The estimated cost of the sewer plant remodel has increased from $58 million to about $60.8 million, city staff members told Durango city councilors on Tuesday.
Labor costs, material disposal and bringing existing buildings up to code are all contributing to the estimated price.
Voters approved $68 million in debt in November for sewage plant’s costs. The city anticipated using $10 million for nonplant costs.
City manager Ron LeBlanc asked councilors during a presentation to consider the “reality of what we want, and what we can afford, and what are some of the things we can live without.”
The cost estimate includes $1 million for hauling away materials and 10 percent in contingency money for unforeseen labor costs, said Utilities Director Steve Salka.
To pare down costs, the council gave an early nod to some cuts to the administration building design and different sludge-treatment process.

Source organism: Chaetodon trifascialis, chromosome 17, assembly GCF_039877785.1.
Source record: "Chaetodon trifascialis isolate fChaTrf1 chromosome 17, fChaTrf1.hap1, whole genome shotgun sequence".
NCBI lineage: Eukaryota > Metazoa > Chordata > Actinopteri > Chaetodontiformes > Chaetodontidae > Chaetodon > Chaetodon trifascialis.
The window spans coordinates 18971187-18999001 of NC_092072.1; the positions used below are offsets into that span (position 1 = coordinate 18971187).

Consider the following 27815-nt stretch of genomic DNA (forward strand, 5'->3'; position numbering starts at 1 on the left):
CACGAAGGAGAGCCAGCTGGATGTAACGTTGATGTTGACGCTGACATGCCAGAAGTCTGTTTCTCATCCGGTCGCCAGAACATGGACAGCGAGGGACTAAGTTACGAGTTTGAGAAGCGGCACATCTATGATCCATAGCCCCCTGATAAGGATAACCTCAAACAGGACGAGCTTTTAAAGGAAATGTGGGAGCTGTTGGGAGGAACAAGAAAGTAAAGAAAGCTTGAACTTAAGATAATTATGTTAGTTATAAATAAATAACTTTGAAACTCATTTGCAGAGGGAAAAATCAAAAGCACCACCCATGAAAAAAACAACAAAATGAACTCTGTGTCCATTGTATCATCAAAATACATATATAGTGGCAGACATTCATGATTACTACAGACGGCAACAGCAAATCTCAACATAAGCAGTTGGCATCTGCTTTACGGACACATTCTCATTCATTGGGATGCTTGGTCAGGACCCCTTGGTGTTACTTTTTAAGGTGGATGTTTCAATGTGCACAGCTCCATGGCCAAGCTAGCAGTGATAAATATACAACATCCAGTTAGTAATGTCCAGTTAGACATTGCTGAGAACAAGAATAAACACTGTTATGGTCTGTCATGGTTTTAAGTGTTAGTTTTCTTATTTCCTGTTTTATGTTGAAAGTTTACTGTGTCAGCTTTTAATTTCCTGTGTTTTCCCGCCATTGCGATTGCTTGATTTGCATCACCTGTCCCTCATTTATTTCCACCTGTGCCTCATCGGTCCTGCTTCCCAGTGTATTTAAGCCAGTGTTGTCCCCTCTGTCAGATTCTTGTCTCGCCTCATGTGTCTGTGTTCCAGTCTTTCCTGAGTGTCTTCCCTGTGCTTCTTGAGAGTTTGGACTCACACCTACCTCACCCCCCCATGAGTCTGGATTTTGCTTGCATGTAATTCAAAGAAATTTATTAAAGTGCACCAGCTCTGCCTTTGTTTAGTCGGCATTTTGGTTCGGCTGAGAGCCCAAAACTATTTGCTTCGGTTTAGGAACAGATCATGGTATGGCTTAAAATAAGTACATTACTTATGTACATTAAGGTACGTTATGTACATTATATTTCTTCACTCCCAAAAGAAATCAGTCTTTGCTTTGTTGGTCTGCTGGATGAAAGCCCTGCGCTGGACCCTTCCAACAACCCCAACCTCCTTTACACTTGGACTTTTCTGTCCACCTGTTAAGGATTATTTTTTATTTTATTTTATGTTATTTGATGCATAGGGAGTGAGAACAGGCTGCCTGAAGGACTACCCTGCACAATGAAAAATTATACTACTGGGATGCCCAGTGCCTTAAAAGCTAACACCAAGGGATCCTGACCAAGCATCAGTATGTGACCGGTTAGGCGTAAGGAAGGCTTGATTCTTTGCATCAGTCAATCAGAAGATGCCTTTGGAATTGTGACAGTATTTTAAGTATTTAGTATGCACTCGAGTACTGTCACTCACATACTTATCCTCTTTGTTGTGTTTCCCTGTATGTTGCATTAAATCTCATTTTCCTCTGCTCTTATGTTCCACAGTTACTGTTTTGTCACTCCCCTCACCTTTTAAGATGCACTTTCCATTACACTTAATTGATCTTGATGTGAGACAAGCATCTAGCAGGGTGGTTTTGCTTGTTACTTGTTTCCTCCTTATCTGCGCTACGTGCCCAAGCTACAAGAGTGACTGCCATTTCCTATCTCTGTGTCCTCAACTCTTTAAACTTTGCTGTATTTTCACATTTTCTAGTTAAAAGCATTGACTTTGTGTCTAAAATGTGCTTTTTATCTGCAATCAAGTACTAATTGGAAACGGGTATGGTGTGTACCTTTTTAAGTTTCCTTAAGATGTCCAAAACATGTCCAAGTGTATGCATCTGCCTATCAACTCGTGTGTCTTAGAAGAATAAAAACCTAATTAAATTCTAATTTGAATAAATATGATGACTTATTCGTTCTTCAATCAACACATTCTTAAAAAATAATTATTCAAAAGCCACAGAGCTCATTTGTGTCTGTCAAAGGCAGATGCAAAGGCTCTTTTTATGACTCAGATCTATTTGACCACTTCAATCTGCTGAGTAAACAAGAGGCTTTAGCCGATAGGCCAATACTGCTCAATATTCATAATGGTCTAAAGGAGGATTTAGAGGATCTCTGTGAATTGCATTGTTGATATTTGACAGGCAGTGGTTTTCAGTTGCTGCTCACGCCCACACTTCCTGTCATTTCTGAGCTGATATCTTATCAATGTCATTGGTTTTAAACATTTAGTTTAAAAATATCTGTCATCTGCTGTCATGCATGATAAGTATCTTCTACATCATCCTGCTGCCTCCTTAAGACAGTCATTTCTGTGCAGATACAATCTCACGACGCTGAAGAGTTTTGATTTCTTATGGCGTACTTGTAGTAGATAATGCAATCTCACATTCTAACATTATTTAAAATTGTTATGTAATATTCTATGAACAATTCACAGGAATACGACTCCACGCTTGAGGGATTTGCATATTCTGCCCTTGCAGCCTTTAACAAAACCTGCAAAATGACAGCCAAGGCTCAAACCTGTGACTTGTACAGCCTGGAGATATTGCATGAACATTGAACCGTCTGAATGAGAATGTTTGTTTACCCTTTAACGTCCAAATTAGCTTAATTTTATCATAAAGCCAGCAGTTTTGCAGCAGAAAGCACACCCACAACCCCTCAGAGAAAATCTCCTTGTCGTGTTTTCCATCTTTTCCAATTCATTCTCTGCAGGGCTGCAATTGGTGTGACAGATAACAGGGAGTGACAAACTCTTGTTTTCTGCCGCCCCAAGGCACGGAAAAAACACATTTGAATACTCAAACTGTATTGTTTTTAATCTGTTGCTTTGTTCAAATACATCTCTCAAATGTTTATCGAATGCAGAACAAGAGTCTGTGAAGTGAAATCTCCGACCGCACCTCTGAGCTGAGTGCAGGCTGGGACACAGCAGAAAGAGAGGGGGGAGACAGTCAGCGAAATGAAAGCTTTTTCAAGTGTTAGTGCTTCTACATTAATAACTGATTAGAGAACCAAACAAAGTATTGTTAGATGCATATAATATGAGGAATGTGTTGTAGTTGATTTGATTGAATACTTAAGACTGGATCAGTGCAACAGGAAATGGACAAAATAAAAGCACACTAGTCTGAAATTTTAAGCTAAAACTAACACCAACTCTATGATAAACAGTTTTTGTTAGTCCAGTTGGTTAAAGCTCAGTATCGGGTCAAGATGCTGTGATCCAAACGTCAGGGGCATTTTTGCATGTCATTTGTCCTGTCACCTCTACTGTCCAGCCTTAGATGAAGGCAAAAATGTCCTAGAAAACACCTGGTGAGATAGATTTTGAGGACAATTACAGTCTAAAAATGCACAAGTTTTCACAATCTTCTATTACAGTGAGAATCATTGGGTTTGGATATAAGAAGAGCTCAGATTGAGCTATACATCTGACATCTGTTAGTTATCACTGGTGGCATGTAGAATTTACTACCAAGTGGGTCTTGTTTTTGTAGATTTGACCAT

The administration building will no longer have a glass tower and more functional space on the second floor, said Mary Beth Miles, assistant to the city manager.
This building will also be built by a local contractor to get more competitive pricing, LeBlanc said.
The biosolids that the city will produce will be a Jell-O consistency, instead of dry. But it can still be used as fertilizer or taken to a landfill.
The dry biosolid can be sold, but a market doesn’t exist for it yet, and it would cost over $500,000 more a year to produce.
The city could receive more than $3 million in grants to help offset city expenses, LeBlanc said.
“ We need to consider the city is doing a really good job of acquiring grants,” he said.